Received from Dr. Shanti Graheli
Past & Present is pleased to be one of the sponsors of “Best Sellers in the Pre-Industrial Age” at the University of Glasgow 22nd-24th May 2019. The organisers have now released the full programme for the event and it can be downloaded here.
The outline of the event below is taken from the call for papers:
Bestsellers, TV series, spin-offs, fan fiction, are all deeply embedded in our perception of literary consumer culture today. Yet the notion of a bestseller with spin-offs is a very old one indeed. The consolidation of the printing press in the Renaissance led to the first major re-assessment of the book as an object of ‘mass’ consumption. Lower production costs, paired with a rise of literacy levels, brought more books to an ever-growing reading public. Printers and publishers devised marketing strategies to meet demand, such as serialisation and branding, the creation of abridgements and illustrated editions, spin-offs and games inspired by the most successful texts. Foreign and ancient texts were re-packaged in translation or alongside new commentaries. Bestsellers catered for all types of readers, or indeed users, with oral transmission playing an important part in the dissemination of texts.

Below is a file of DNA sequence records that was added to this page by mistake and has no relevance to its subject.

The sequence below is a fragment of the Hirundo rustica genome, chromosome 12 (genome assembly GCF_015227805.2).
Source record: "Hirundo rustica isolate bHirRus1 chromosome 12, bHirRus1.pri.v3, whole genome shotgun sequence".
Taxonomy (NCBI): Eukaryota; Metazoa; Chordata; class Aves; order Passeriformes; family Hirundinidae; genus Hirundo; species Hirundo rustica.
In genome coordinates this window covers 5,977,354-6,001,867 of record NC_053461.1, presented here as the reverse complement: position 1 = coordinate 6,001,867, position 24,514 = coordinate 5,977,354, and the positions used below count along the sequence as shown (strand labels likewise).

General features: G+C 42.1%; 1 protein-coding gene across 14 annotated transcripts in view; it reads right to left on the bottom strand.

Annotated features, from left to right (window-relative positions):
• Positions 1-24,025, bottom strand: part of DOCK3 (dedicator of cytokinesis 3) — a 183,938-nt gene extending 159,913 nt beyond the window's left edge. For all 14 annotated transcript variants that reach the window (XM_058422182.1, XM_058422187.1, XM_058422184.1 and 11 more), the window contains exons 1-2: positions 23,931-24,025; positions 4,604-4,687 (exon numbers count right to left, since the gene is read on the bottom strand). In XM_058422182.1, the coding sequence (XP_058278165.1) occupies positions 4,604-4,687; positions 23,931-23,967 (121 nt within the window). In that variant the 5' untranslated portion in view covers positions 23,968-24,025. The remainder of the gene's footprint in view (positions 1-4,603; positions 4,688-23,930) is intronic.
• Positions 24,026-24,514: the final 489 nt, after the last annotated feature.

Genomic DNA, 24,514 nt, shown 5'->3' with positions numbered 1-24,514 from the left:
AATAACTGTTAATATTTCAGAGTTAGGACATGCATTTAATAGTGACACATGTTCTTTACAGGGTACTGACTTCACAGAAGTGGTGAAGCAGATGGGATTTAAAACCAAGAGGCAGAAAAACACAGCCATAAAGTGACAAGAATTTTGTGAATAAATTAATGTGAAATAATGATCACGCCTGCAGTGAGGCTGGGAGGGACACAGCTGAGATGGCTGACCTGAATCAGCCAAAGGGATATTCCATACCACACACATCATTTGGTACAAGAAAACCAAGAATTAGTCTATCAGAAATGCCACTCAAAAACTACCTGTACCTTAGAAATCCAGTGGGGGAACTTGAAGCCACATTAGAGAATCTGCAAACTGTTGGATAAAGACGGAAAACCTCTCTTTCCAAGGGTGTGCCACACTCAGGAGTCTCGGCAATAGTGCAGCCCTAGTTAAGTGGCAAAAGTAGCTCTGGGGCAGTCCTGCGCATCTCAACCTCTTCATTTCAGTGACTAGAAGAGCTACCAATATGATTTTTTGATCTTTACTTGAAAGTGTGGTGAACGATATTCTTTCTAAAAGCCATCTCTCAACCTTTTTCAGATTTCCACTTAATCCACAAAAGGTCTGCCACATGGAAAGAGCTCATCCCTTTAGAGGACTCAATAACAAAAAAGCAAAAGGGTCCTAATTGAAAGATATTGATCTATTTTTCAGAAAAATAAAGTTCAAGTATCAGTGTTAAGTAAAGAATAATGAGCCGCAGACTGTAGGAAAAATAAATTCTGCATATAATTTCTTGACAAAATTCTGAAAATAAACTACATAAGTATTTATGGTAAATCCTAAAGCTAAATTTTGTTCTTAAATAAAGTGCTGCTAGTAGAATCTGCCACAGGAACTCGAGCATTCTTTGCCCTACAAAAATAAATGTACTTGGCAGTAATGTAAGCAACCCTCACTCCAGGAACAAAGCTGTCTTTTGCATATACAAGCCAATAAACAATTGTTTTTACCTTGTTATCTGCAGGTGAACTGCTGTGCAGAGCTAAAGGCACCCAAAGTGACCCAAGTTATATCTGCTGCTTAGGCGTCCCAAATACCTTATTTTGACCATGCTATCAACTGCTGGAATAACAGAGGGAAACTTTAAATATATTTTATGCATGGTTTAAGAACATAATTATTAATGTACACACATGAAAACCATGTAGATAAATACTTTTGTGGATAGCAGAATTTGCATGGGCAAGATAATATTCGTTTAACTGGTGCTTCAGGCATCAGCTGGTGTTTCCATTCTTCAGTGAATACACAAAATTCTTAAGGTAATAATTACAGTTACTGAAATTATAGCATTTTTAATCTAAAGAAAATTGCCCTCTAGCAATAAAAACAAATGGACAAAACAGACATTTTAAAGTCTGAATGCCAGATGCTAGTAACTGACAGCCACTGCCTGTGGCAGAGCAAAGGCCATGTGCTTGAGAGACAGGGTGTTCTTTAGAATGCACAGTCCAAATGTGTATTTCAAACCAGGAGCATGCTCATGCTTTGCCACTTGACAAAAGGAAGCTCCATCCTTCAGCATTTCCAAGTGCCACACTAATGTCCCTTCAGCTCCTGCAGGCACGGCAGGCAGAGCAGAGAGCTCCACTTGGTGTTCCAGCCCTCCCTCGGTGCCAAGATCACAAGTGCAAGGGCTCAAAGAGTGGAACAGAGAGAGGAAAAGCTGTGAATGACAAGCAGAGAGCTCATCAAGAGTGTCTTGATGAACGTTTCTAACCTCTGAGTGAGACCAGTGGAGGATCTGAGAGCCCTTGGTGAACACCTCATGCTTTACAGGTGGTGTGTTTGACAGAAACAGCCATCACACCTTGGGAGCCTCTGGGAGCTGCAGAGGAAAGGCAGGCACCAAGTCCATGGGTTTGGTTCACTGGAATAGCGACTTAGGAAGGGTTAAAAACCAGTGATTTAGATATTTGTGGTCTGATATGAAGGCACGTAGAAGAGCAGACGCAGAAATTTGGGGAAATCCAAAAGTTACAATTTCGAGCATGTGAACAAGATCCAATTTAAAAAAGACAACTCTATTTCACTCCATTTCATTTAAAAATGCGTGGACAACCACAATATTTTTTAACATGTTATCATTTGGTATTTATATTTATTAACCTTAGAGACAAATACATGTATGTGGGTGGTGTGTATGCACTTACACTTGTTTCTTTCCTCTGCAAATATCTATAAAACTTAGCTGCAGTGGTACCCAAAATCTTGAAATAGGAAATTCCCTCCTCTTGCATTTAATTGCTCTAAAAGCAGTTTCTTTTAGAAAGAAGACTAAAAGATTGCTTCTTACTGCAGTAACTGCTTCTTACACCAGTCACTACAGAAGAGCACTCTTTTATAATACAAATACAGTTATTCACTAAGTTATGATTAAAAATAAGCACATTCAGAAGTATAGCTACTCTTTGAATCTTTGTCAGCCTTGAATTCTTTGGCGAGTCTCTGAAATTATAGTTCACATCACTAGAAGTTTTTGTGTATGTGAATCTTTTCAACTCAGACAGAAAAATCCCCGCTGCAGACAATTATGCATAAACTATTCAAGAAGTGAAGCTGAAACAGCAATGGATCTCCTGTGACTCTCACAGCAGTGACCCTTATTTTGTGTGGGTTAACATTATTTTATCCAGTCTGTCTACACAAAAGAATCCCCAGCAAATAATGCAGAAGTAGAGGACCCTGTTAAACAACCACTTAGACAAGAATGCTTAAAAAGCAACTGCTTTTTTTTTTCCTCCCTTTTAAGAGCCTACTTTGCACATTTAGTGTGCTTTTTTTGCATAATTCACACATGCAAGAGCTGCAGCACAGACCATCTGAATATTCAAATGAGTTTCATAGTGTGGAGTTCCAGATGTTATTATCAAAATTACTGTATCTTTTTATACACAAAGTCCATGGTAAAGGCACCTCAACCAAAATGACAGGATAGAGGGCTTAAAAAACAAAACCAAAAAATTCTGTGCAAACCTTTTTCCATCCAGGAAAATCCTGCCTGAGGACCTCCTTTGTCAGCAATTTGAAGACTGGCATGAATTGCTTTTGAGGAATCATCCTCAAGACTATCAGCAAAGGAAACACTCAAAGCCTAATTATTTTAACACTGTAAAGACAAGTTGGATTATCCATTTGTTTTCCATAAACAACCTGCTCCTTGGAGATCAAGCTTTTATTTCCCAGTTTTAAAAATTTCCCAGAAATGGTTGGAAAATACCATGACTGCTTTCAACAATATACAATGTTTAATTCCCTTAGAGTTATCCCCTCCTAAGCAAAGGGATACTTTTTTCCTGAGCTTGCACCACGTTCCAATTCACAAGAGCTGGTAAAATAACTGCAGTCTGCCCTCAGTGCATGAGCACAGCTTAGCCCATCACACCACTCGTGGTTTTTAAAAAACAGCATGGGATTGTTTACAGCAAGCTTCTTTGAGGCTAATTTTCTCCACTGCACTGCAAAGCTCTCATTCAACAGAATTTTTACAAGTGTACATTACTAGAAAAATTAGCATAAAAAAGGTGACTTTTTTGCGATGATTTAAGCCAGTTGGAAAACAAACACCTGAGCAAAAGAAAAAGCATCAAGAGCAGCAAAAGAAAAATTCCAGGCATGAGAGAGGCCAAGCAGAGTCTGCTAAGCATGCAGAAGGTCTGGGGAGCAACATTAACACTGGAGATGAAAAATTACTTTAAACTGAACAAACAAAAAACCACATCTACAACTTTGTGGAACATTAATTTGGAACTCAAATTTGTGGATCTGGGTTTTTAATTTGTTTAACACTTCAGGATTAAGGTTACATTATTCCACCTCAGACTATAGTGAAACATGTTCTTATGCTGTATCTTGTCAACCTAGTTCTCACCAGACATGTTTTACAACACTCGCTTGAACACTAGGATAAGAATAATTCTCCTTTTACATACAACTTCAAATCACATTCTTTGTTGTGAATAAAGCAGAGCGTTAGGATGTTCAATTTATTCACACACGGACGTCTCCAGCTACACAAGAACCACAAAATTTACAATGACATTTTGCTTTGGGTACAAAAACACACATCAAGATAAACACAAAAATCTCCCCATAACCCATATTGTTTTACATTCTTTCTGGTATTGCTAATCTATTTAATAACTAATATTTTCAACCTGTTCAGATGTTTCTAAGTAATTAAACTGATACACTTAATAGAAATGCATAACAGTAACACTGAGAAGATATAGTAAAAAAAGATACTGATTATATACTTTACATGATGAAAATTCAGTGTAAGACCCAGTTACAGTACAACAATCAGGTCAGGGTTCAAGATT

While individual aspects of this production cycle have been explored – from popular print to the concept of a literary sequel, marketing strategies and readers’ reactions – there has been no attempt to investigate bestsellers as a phenomenon in the round. This conference takes a holistic approach by combining approaches to the materiality of the book, the economics of trade, and the socio-cultural factors behind bestsellers into a single interpretive perspective with the study of authorship, literary production and translation theories.
Registration is now open on the University of Glasgow's online shop. Registration closes on 13th May 2019.
Past & Present is pleased to support this event and other events like it. Applications for event funding are welcomed from scholars working in the field of historical studies at all stages in their careers.